Directed by Tinto Brass

Oct 6, 1999 at 4:00 am

The '70s were heady years for the porn (then "porno") movie industry. The relatively mainstream success of softcores like Russ Meyer films and Emmanuelle, and the notoriety of hardcores such as Deep Throat and Behind the Green Door, gave rise to the speculation that one day big-budget porn featuring reputable actors — maybe even big stars — "doing it" onscreen would become commonplace.

As the laughable hype around Kubrick's Eyes Wide Shut shows, that never quite happened: Home video sent porn into the underground of the living room. But the notion did produce one of the true oddities of '70s film: Caligula, a Grand Guignol-porn epic produced by Bob Guccione of Penthouse magazine.

The film enjoyed a controversial theatrical run in 1979, then spent years on video in a much-abridged, R-rated version. For some reason, the movie is now being rereleased theatrically in its original 148-minute form, with raw sex restored and stomach-turning violence intact. We're shown disembowelments, decapitations, dismemberments, incest, incestuous necrophilia, bestiality (mercifully, implied) and a fundraising orgy with "the most lascivious sluts in all of Rome," namely, the wives of the senators. Watching the movie 20 years later, one wonders whether this is how Tom DeLay pictures the Clinton White House.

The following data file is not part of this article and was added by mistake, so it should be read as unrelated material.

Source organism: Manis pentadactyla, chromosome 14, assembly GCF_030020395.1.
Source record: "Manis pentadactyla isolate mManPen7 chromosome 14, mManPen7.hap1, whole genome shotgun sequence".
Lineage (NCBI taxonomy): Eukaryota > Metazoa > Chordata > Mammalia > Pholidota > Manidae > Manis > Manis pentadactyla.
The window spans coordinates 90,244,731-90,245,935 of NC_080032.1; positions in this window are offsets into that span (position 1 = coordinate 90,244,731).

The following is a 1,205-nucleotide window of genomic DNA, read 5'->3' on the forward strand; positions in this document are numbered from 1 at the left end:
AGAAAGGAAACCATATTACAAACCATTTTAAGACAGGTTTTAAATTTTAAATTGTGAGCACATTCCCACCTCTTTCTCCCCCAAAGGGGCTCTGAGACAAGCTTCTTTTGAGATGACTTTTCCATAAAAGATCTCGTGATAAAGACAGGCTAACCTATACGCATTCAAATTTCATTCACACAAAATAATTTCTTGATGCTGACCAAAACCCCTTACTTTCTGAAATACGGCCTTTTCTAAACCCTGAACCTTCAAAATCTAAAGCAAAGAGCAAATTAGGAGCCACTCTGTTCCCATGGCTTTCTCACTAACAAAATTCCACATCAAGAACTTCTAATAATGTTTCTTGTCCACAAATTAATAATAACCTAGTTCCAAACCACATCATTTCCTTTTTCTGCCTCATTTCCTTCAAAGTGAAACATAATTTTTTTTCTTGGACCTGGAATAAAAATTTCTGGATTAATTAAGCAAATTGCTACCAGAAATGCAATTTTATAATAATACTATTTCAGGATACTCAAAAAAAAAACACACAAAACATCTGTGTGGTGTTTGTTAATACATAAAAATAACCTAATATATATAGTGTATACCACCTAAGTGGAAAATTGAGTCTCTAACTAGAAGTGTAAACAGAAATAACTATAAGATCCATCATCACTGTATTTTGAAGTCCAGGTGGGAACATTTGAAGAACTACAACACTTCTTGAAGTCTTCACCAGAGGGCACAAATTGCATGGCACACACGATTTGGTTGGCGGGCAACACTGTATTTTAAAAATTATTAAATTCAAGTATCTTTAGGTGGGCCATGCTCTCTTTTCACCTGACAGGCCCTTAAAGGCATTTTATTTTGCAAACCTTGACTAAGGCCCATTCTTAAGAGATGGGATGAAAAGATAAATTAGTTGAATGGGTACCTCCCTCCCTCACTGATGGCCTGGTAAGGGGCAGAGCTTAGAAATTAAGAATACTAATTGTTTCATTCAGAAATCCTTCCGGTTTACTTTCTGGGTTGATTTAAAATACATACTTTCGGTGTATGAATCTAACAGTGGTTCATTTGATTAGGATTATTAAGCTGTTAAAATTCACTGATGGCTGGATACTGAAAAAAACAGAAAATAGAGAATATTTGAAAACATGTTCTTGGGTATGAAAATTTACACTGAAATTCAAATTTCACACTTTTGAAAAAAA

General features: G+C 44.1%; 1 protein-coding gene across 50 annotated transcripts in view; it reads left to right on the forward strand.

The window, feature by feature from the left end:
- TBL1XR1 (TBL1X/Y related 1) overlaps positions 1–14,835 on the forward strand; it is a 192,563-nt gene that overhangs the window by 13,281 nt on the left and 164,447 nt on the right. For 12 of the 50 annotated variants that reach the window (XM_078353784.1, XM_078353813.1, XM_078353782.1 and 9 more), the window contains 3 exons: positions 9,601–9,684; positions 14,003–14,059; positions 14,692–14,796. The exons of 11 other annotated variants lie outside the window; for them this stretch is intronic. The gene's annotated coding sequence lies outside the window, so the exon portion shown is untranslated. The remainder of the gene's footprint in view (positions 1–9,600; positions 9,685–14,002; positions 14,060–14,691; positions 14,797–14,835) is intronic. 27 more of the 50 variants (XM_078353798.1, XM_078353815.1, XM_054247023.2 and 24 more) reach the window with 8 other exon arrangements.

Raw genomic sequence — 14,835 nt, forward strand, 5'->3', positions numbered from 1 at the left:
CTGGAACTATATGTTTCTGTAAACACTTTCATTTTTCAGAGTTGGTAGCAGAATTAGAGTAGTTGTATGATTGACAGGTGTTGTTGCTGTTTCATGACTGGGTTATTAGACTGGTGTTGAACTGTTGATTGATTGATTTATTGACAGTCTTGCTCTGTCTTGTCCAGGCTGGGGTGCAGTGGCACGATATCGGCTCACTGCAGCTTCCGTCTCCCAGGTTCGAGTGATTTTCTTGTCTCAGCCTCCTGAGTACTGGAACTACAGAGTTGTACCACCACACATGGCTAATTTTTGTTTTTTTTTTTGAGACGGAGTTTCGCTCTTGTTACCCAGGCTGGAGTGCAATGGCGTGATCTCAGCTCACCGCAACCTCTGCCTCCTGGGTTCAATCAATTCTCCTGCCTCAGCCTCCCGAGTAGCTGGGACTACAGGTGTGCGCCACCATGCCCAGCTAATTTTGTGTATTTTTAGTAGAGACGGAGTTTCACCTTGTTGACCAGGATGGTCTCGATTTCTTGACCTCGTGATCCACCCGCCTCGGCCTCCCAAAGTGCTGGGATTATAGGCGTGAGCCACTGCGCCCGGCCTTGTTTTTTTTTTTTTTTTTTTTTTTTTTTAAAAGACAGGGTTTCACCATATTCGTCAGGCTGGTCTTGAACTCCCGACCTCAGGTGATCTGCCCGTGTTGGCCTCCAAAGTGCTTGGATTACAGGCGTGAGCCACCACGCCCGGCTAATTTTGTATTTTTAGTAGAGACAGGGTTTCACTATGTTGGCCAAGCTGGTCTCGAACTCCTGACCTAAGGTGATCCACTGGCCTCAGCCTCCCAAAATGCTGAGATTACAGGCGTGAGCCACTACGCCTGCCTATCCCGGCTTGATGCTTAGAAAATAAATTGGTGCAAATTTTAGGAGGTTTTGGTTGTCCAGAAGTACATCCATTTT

Malcolm MacDowell plays the title role, everybody's favorite lethally nutsy teen emperor of Rome. He manages to keep some semblance of dignity even while mincing around in a toga too short for Ally McBeal, graphically urinating and vomiting, violating the dead body of his sister, sharing a sickbed with his horse, and deflowering a virgin on the eve of her wedding and anally fisting her hapless groom, then planting a tiny flower in the crack of his rear. It's a triumph of some sort that, even though he was decades too old for the part, his career survived.

Perhaps because the film was adapted from a screenplay by Gore Vidal — the adapter isn't credited, and Vidal tried without success to have his name removed from the movie — and clearly had a lavish budget, some major talent was engaged. The biggest names — Peter O'Toole as the decrepit old Tiberius and John Gielgud as the disapproving Nerva — aren't involved (again, mercifully) in the sex scenes, and even the younger cast members, like McDowell, Teresa Ann Savoy as his sister and a delectable young Helen Mirren as his tarty wife, remain on the softcore side of the action. (The direction is credited to Tinto Brass, but Giancarlo Lui, Piernico Solinas and Guccione himself are all said to have had hands in it.)

Even today, Caligula still packs some punch. It can't really be called a good movie; long sections of it are punishingly tedious, others are unintentionally hilarious. And only now and then does it rise to any eroticism; there's a sense of disingenuous finger-wagging under the titillation. As cinema, Caligula is pretty banal, but as moralistic kitsch spectacle — a DeMille epic with cum shots — it's tough to forget.

Opens Oct. 8 at the Tivoli.